I was wondering along those lines too, but I don’t think it works. A spirit not uniquely attached to the body will still get to mortality no matter what happens to a given unfertilized egg. If that is true, the value of a given egg does not really latch on to the value of a newborn.

    On the other hand, those who believe that there is no pre-existence would perhaps need to think along exactly those lines.

    Dan,

    I think we agree, too. Of course, I suppose were we to offer the young woman $30,000 not to abort, or charge some sort of community service fee for aborting a fetus, the question would become much more immediate.

  8. queuno on February 2, 2009 at 11:36 am

    Any female economists who can comment?

  9. Kaimi on February 2, 2009 at 11:37 am

    Frank,

    Why do we assume that the spirit adheres only once the egg is fertilized? Can’t just as good an argument can be made that every egg and sperm cell is the carrier of spirit? (Cue the Monty Python song, “Every Sperm is Sacred.”)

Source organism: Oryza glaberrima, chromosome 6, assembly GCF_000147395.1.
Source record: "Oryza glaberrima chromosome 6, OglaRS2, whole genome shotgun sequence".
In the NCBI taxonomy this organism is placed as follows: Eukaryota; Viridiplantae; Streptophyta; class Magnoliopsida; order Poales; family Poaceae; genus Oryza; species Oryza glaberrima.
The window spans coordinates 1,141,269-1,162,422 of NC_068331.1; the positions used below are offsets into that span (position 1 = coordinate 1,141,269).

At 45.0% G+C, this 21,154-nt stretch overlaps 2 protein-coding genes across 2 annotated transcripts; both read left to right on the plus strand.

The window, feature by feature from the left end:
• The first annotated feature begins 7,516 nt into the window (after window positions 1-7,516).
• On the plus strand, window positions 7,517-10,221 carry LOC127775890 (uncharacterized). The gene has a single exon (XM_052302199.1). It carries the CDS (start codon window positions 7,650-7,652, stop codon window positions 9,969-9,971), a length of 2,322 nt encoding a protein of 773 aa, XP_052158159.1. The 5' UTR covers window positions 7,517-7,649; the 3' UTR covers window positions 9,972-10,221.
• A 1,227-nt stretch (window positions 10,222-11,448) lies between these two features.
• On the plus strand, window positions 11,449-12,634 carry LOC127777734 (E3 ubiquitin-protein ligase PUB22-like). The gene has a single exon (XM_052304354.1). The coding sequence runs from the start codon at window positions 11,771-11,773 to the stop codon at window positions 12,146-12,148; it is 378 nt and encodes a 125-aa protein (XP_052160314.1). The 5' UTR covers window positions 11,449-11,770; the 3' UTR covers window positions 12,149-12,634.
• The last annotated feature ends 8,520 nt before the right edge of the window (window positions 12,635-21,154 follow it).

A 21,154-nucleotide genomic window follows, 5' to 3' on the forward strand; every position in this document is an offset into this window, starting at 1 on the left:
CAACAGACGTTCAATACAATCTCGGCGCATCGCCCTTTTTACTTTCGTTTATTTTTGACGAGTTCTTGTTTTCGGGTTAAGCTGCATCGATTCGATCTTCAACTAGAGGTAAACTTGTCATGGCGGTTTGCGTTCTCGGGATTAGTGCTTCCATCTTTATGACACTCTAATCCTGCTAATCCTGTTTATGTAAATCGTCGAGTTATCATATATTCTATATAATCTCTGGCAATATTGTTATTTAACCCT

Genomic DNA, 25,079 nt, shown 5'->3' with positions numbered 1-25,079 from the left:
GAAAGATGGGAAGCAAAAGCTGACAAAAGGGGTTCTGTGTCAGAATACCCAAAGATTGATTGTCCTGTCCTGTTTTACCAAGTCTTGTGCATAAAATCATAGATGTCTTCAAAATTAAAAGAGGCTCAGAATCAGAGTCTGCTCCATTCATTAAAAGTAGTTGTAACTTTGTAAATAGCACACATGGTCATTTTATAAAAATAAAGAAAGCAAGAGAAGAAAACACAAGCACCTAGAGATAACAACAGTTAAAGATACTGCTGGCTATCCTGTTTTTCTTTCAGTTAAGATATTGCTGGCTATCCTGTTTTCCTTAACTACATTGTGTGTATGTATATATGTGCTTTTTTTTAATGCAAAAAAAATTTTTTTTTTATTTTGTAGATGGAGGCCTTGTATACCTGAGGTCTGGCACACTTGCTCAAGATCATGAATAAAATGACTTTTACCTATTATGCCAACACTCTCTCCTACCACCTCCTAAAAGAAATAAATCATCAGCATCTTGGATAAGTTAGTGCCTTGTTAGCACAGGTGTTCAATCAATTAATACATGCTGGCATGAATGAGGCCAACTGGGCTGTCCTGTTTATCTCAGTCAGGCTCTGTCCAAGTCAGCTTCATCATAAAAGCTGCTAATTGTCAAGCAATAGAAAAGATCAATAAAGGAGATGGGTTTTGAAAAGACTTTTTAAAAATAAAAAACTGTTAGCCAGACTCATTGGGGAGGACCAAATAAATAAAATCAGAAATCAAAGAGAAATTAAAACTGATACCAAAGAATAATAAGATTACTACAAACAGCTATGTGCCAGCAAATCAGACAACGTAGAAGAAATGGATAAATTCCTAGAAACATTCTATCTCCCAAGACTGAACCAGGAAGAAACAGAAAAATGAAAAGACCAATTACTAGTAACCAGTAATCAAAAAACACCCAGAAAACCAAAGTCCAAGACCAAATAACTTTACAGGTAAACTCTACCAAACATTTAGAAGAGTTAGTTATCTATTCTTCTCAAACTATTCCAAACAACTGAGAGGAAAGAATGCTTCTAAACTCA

10. Steve Evans on February 2, 2009 at 11:43 am

    Queuno, I believe your question is “any female economists?”

  11. Frank McIntyre on February 2, 2009 at 11:44 am

    Kaimi,

    “Can’t just as good an argument can be made that every egg and sperm cell is the carrier of spirit?”

    No, I don’t think it can (and I doubt you do), but certainly that would be a possibility you could factor in if you felt differently; the same type of analysis would work.

    Steve, I’d guess about 20-30% of economists are female. Top econ doctoral programs these days are typically about half female.

  12. Steve Evans on February 2, 2009 at 12:10 pm

    Frank, I would estimate you to be no more than 20% female.

  13. Frank McIntyre on February 2, 2009 at 12:19 pm

    Steve, I think that’s a safe upper bound.

  14. Starfoxy on February 2, 2009 at 12:28 pm

    If, for example, what pregnancy delivered were not a baby, but rather $150,000 in cash, I’m guessing the number of abortions in the U.S. would drop like a rock.

    I don’t think it is really very forthright to be making assertions like this in posts where the costs of pregnancy and childrearing aren’t even addressed. Anyone would take a one time cash payment of $150,000 if there were no associated costs. And the fact remains that in this economy and in strictly economic terms children are not assets, or investments, they are liabilities.